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Post Frame Plywood Slab-on-grade

Post Frame Plywood Slab-on-grade

As concrete and excavation costs have increased steadily buildings are more frequently turning to slab-on-grade foundations. These assemblies require less concrete and labor than full basements and have a number of advantages over crawlspaces: better thermal performance, much lower risk for water and animal intrusion, and lower maintenance overall. Slab-on grade foundations also make universal design easier to achieve.

In our ongoing quest to improve residential post-frame construction methods, we’ve embraced a number of new approaches to slab-on grade foundations, one of those approaches is concrete-free slabs.



Concrete has a high amount of embodied carbon, and companies like ours specializing in high-performance, environmentally conscious construction are always looking for innovative ways to use less of it. Roughly 40% of all United States greenhouse-gas (GHG) emissions come from our buildings, 11% from carbon embodied in materials used to make those buildings.

One biggest single contributors to GHG emissions is concrete, responsible for 8% of total emissions on our planet. So it makes sense to reduce not only energy amounts used in operating our buildings but also concrete amount we use to build them.


A plywood slab is not only more environmentally sound than a full concrete approach, but it offers a number of practical benefits too. D-I-Yers can build slabs themselves, saving on costs and allowing to better control timelines, avoiding delays due to subcontractor schedules and more. 

Unlike concrete, plywood slabs do not load significant moisture into building envelopes during curing processes.


Another big advantage of a plywood slab is finished flooring can be installed directly onto it—no different than installing flooring on a plywood-and-joist floor. To install flooring on a concrete slab a vapor barrier must be applied over top with additional accommodations—such as wood sleepers and a plywood subfloor—depending on flooring chosen.

To make a plywood slab as durable as possible, choose a vapor-permeable flooring for slab’s largest areas. This allows any incidental moisture—from spills, toilet overflows, or whatever else happens above floor—to dry to interior and not build up in plywood. This said, we feel comfortable using impermeable flooring such as tile in smaller areas (kitchens and baths, for example) as long as it’s installed over a decoupling membrane to allow slab to flex and move below it and as long as there are adjacent permeable areas for plywood to dry to.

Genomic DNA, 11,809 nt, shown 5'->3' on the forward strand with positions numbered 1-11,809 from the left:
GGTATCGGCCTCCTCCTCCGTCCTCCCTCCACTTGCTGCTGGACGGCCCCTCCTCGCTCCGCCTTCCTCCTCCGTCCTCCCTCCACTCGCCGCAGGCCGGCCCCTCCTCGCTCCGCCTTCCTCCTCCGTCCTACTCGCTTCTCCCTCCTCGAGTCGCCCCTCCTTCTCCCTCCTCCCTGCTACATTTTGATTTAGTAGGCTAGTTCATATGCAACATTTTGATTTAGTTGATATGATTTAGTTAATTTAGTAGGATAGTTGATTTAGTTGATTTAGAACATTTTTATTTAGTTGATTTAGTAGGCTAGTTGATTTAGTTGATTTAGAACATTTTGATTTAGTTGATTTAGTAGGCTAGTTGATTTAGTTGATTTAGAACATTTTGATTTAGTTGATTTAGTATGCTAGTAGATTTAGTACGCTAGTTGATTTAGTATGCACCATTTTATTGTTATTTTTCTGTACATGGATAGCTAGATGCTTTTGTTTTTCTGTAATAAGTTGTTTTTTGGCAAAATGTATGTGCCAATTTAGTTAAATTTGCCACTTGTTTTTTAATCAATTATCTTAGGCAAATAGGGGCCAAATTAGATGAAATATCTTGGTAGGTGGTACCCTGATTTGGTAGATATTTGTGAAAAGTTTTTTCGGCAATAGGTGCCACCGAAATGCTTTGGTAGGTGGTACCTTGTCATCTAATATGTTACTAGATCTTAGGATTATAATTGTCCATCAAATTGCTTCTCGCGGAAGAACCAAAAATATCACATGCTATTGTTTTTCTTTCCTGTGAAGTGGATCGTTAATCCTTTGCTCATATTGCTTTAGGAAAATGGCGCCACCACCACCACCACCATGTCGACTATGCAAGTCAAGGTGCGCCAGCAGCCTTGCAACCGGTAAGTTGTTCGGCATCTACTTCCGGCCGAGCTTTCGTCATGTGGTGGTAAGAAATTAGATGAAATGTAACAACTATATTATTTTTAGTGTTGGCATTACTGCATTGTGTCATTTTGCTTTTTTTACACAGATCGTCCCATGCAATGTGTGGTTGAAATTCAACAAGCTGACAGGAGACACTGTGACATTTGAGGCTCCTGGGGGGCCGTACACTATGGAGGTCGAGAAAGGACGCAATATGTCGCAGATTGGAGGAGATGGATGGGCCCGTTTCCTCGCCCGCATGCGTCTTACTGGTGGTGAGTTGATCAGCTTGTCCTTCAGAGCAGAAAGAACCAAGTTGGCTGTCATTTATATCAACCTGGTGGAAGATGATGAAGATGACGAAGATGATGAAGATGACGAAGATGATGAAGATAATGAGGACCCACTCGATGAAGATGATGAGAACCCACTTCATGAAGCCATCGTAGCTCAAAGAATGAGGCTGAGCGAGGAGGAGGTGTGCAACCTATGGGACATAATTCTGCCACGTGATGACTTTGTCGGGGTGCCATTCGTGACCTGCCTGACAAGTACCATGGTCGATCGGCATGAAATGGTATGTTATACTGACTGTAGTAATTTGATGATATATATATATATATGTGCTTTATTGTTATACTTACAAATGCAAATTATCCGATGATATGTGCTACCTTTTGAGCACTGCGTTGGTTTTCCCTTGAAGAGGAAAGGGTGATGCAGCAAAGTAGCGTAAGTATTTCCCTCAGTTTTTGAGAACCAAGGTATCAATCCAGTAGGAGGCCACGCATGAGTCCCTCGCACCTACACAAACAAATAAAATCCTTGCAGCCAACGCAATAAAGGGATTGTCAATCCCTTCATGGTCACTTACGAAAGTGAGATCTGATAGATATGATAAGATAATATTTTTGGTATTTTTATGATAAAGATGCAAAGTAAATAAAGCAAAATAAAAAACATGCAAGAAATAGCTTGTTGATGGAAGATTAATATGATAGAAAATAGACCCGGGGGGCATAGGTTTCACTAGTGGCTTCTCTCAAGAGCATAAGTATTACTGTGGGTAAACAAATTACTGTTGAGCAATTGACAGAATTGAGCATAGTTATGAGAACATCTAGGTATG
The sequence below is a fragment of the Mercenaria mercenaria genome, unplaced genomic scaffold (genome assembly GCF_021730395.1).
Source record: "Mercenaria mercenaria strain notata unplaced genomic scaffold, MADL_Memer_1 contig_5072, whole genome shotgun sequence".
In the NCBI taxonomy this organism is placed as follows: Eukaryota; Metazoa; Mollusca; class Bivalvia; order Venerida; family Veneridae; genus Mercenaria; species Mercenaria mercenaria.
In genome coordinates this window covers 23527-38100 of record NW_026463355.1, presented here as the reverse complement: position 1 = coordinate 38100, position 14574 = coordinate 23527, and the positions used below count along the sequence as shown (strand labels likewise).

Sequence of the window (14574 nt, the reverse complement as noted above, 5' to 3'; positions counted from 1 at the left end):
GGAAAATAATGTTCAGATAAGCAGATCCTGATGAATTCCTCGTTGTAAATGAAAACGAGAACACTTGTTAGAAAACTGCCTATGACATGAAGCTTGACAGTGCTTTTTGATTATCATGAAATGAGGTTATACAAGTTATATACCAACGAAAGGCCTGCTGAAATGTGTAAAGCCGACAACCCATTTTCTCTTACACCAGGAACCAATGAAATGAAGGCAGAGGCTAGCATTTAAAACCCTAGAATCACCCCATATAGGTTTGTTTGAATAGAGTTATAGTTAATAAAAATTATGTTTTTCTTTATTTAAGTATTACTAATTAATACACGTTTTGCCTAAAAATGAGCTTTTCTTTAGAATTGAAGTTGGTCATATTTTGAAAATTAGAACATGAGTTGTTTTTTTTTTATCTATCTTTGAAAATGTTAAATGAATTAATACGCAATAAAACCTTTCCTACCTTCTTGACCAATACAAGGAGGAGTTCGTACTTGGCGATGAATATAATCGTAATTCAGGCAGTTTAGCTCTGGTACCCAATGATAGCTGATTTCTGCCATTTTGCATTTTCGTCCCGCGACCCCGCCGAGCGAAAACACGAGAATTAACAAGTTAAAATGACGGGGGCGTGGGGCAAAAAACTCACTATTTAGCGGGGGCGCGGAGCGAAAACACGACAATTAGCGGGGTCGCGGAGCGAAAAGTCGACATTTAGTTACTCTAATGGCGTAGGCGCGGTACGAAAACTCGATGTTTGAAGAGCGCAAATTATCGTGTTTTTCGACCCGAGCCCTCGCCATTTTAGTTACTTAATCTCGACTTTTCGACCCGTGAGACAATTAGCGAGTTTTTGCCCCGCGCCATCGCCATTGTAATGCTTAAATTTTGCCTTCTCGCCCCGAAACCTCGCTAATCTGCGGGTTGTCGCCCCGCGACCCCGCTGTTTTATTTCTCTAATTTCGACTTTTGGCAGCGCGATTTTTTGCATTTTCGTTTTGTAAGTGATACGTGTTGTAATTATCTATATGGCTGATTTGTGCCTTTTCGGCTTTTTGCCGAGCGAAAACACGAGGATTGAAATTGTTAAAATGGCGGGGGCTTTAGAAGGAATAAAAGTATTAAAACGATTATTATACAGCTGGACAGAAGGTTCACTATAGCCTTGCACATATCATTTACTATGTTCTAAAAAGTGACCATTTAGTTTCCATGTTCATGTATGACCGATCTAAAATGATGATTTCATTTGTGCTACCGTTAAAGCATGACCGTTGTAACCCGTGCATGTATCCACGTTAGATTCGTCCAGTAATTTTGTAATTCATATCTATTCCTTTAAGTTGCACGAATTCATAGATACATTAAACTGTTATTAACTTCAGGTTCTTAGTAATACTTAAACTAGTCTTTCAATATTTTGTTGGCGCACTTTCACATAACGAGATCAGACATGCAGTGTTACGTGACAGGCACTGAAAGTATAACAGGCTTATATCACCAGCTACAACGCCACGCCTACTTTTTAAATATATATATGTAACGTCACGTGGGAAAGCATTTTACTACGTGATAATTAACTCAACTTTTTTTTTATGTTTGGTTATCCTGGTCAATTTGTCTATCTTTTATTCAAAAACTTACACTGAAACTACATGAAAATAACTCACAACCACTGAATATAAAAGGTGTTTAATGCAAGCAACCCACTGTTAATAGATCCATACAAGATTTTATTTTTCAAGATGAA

Bottom line: plywood won’t degrade as long as it has more of an opportunity to dry than it has potential for retaining moisture.


Start off on right footing

Building codes in many climate zones (3 or greater) require a minimum R-10 thermal break at concrete slab edges, where up to 60% of heat loss occurs. Compared to concrete, however, a plywood slab-on-grade has very little thermal loss at edges because it’s only 1-1⁄2 in. thick, and it’s wood. One could reasonably argue standard level of slab-edge insulation isn’t as necessary with a plywood slab-on grade. However, making this argument to your local building inspector might not be worth the accompanying headaches; as code has no guidance on anything other than concrete slabs.

LAYER 1: STABLE SOIL IS AN IMPORTANT FIRST STEP: First layer is native, undisturbed soil or engineered fill slab bears on. Most post frame buildings have no interior point loads, all bearing is on perimeter columns and their footings, and slab has no structural function. When we have a building with point loads or load-bearing walls on the interior, add interior footings, just as done with a concrete slab.

LAYER 2: CRUSHED STONE ACTS AS A CAPILLARY BREAK Second layer is a minimum four inch compacted, 3⁄4-in. crushed stone with no fines. Its primary function is to act as a capillary break, preventing moisture from being wicked up through the slab and into the building. This second layer also functions as a “pressure field extender” for the soil-gas ventilation system, with perforated pipes either passively or actively keeping radon from entering home, depending on local requirements.

LAYER 3: Gravel keeps things level under concrete-free slab

On a concrete-free slab-on grade, add a 2-in. to 3-in. 1⁄4-in.-minus gravel layer above capillary-break stone. This layer is much easier to screed level and flat so foam-insulation layers can be set in full contact without any voids or settling (this could create bouncy or uneven floors). Set a laser line on wall columns for reference and use a grading rake to get gravel close to level; checking with a tape measure. After this use a 2×4 as a screed, working it back and forth to set the grade perfectly flat, with top even with pressure preservative treated splash plank bottom.

LAYER 4: Rigid foam eliminates cold feet

Run rigid insulation horizontally under the entire slab. It’s not very costly to do in comparison to usual approaches, and  barndominium owner benefits are significant. First is comfort. People don’t want to feel cold underfoot, and they tend to complain if they do. An insulation full layer under the slab mitigates this problem significantly. Just as importantly, there is a big benefit in energy efficiency. For a floating plywood slab, this continuous insulation layer is essential, providing a flat, stable surface for floating T&G plywood floating raft. Use two layers of one inch thick EPS foamboard, oriented perpendicular to one another with seams offset to ensure minimal air gaps.